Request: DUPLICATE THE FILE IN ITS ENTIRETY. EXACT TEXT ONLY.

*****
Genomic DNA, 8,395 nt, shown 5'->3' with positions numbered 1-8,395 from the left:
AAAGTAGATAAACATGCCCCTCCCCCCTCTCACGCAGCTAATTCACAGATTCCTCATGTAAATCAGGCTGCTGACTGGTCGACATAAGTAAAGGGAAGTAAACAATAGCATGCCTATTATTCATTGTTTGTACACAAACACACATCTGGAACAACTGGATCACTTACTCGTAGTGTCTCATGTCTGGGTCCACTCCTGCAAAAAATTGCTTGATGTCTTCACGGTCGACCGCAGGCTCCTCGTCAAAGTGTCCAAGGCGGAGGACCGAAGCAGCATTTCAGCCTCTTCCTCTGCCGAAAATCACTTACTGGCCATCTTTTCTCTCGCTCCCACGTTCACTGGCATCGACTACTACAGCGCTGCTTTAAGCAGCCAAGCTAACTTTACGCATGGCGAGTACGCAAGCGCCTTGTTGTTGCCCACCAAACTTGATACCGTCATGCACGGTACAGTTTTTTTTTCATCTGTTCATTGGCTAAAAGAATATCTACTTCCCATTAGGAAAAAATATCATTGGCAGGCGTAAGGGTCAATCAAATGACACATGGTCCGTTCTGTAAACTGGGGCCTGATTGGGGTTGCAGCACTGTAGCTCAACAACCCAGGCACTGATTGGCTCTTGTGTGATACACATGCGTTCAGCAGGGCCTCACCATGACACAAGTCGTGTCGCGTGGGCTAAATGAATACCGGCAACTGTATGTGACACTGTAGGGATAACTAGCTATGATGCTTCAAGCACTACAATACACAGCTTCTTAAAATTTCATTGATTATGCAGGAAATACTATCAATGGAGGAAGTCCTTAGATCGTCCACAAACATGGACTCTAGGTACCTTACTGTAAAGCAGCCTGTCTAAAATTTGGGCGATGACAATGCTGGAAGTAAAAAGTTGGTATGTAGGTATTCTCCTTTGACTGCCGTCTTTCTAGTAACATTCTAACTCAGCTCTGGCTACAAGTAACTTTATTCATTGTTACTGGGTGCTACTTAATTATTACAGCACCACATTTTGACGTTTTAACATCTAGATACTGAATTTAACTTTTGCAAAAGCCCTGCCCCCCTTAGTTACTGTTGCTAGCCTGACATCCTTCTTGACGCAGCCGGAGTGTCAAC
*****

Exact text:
Genomic DNA, 8,395 nt, shown 5'->3' with positions numbered 1-8,395 from the left:
AAAGTAGATAAACATGCCCCTCCCCCCTCTCACGCAGCTAATTCACAGATTCCTCATGTAAATCAGGCTGCTGACTGGTCGACATAAGTAAAGGGAAGTAAACAATAGCATGCCTATTATTCATTGTTTGTACACAAACACACATCTGGAACAACTGGATCACTTACTCGTAGTGTCTCATGTCTGGGTCCACTCCTGCAAAAAATTGCTTGATGTCTTCACGGTCGACCGCAGGCTCCTCGTCAAAGTGTCCAAGGCGGAGGACCGAAGCAGCATTTCAGCCTCTTCCTCTGCCGAAAATCACTTACTGGCCATCTTTTCTCTCGCTCCCACGTTCACTGGCATCGACTACTACAGCGCTGCTTTAAGCAGCCAAGCTAACTTTACGCATGGCGAGTACGCAAGCGCCTTGTTGTTGCCCACCAAACTTGATACCGTCATGCACGGTACAGTTTTTTTTTCATCTGTTCATTGGCTAAAAGAATATCTACTTCCCATTAGGAAAAAATATCATTGGCAGGCGTAAGGGTCAATCAAATGACACATGGTCCGTTCTGTAAACTGGGGCCTGATTGGGGTTGCAGCACTGTAGCTCAACAACCCAGGCACTGATTGGCTCTTGTGTGATACACATGCGTTCAGCAGGGCCTCACCATGACACAAGTCGTGTCGCGTGGGCTAAATGAATACCGGCAACTGTATGTGACACTGTAGGGATAACTAGCTATGATGCTTCAAGCACTACAATACACAGCTTCTTAAAATTTCATTGATTATGCAGGAAATACTATCAATGGAGGAAGTCCTTAGATCGTCCACAAACATGGACTCTAGGTACCTTACTGTAAAGCAGCCTGTCTAAAATTTGGGCGATGACAATGCTGGAAGTAAAAAGTTGGTATGTAGGTATTCTCCTTTGACTGCCGTCTTTCTAGTAACATTCTAACTCAGCTCTGGCTACAAGTAACTTTATTCATTGTTACTGGGTGCTACTTAATTATTACAGCACCACATTTTGACGTTTTAACATCTAGATACTGAATTTAACTTTTGCAAAAGCCCTGCCCCCCTTAGTTACTGTTGCTAGCCTGACATCCTTCTTGACGCAGCCGGAGTGTCAAC